Ani Difranco - Canon

2008-05-19 08:21
You can count the female-singer-songwriters who get away with political preaching about feminism, abortion, gay rights and politics on one hand with a finger chopped off. Ani Difranco is one of them. Though she’s not as rich as she could have been, and still plays college tours instead of stadiums most of the time, she’s secured her creative freedom by keeping ownership of her songs. And this collection was handpicked by her. The result is a retrospective that gives a broad, very varied impression of her work over almost two decades and dozens of albums. Depending on your taste, and your level of tolerance for being lectured about the wrongs and rights of the world, you’ll probably iPod some songs - and only listen to others once.

Ani has a particular perspective. In many of her songs, she pictures herself in some kind of landscape, looking over it, and judging love, or the weird workings of the world. She often addresses her songs to a mythical "you", so it’s hard not to feel accused, and occasionally alienated. The bungie plucking and strumming and her jagged vocal attacks sung in quavering high tones that may appeal to some lesbian hippie college subcult but are merely irritating enough to ruin what is essentially a well written song, with brilliant narrative lyrics that describe stuff like "Magazine-quality men talking on the corner" ("Fire Door").

She has a tendency towards crude leftist cliché – even the cover art, of birds flying out of a Cannon (geddit, Canon, duh!) - that probably appeals to the college politico crowd is a case in point. There’s a reason many people grow out of that.
On the other hand, this album is also packed with real beauties, with musical stories that put you right there with her; in the bathroom where she’s locked herself to think. With 36 songs in total to choose from you’ll find more than an album’s worth of brilliant punk-flavoured folk, or is it jazz, or is it pop? And like her male counterpart Bob Dylan, Ani’s stayed young-hearted enough to experiment, and sometimes fail to please everyone at once. As if pleasing people was a real artist’s job, or something!

Ani’s spoken word is some of the best out there. Can you hear "Coming up" without wanting to hitch across America, stopping only in bars? Following it are two escape-themed gems, "Cradle & All" and "“Shy". And there are also moments of pure sublimity on tracks like "Hello Birmingham" and "Grey", when it’s tempting to fall completely in love with Ani. These are usually perfect descriptions of loss, sadness and guilt, like "You Had Time", where it feels more like she’s singing from the heart, than from her undeniably clever head. If, like she claims she is on "Grey", wired that way too, these will be the reasons you can only, in the end, adore her, even when she’s bloody annoying.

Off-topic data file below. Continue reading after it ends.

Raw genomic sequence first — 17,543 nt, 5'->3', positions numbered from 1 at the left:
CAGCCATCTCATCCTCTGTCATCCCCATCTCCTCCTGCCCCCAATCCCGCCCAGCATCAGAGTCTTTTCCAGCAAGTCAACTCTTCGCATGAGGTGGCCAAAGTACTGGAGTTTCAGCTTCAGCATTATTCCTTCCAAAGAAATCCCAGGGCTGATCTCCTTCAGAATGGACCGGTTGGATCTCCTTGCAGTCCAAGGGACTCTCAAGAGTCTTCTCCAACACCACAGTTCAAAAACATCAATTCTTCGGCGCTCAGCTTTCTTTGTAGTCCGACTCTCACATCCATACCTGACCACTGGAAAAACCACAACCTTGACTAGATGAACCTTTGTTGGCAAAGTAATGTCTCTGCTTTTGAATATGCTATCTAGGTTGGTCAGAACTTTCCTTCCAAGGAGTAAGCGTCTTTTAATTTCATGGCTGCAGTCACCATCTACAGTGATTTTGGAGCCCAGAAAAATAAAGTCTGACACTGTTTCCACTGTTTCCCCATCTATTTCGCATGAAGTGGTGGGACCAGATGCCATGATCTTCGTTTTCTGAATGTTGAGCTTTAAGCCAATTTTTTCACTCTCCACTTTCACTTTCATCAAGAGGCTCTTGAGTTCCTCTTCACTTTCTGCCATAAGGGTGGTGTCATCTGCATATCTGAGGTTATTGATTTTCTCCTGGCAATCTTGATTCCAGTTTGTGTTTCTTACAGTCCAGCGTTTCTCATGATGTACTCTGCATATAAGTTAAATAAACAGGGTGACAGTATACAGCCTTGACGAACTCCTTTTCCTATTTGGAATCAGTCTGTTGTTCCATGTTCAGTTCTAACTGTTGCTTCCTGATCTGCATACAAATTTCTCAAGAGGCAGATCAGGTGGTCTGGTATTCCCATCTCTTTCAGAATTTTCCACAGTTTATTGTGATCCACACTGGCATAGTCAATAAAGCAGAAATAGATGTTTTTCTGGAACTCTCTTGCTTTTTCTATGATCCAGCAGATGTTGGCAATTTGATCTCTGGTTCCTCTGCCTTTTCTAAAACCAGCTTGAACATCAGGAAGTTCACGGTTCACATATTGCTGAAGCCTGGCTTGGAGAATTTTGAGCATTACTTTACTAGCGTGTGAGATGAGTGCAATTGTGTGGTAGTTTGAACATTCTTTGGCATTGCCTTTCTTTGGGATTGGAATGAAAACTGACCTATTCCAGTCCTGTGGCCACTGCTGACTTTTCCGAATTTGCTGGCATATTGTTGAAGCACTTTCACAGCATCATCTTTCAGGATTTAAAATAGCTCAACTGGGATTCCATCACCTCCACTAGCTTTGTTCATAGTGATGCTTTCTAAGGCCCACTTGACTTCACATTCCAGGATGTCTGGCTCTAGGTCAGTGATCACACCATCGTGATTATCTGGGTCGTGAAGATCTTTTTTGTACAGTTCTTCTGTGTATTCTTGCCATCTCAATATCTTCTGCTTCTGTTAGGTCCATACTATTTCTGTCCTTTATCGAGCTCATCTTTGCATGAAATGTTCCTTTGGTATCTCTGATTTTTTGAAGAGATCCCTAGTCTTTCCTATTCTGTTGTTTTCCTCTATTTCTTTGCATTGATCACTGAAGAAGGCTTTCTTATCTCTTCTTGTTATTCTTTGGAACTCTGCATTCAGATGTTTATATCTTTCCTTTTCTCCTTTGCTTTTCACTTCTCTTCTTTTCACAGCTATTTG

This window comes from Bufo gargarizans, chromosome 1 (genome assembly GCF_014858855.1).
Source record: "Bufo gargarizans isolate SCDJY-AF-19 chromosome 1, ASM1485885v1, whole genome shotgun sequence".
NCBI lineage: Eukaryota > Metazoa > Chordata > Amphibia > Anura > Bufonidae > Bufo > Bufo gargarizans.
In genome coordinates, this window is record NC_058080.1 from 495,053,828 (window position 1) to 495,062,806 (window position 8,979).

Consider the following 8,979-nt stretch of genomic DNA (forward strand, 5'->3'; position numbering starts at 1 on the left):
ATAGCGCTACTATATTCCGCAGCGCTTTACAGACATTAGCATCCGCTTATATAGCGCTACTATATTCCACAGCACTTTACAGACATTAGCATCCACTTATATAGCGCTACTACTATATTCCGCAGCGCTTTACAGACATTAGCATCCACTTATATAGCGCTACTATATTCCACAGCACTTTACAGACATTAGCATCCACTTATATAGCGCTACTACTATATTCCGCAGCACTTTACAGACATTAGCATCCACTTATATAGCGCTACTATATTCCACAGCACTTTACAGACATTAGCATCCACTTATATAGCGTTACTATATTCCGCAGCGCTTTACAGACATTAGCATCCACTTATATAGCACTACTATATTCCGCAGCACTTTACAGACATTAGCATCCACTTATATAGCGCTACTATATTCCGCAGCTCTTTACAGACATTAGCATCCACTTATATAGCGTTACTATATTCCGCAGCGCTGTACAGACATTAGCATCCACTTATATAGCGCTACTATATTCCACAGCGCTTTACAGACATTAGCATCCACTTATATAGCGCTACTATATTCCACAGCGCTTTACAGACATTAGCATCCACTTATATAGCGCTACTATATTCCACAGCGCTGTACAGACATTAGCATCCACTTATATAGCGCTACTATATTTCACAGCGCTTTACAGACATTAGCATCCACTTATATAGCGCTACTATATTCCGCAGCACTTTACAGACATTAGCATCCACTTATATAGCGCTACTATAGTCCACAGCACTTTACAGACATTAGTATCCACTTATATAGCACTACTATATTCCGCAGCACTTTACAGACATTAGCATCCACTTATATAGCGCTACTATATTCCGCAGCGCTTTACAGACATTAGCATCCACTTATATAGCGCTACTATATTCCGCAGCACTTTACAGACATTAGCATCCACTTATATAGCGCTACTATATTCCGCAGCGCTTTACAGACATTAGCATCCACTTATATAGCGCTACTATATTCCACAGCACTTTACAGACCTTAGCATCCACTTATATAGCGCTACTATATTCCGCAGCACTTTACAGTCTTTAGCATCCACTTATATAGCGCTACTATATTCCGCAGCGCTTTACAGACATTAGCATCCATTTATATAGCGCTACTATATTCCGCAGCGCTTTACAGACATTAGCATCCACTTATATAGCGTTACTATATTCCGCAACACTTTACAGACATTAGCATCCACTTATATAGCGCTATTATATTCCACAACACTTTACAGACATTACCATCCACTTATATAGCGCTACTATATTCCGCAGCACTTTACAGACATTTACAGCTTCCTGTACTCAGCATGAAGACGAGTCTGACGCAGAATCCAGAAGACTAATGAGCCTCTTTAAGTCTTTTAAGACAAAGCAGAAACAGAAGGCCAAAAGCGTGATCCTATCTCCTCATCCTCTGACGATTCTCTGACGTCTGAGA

She says it best, perhaps, on the jazzy new version of "Overlap": "I build each one of my songs/out of glass/so you can see me inside of them/I suppose/or you could just leave the image of me/in the backround, I guess/and watch your own reflection/ superimposed".

Recommended to fans of Bob Dylan, Tracy Chapman, Michelle Shocked, Sinead O Connor, and perhaps, cautiously, Erykah Badu.

- Jean Barker

It must be hard to be Ani Difranco. There’s so much wrong with the world, and people, and love, and after listening to her Canon - a retrospective collection celebrating her career so far - it’s clear Ani just can’t ignore what’s wrong and just shut up and sing, like most of us do.

What to read next: Kalahari

galamatias 2008/07/12 3:56 PM
32 flavors and then some Let me begin by stating for the record that I am a heterosexual male who thinks Ani is the most intelligent and challenging female artist since Patti Smith or Laurie Anderson. (If your response to those names is 'who?' then rather go back to listening to Miley or Alanis - maybe when you're big you'll understand.) To suggest that Ani is only for lesbian varsity sister is a little naive (not to mention cliched and insulting.) There are very few artists who remain outside the mainstream and develop a unique career (Mike Scott maybe, Hamell on Trial definitely - if you don't know, prehaps you never should.) And to suggest that Ani's collection is not worth much effort because it has a prosaic cover picture - I suggest you go back to tasteful Girl Power masterpieces that feature she-males delicately spreading their legs for the camera (exhibit A: Hard Candy) - now that's something you won't find Ani having to do. See we love her for her mind, not because we're told she's sexy for her age ..
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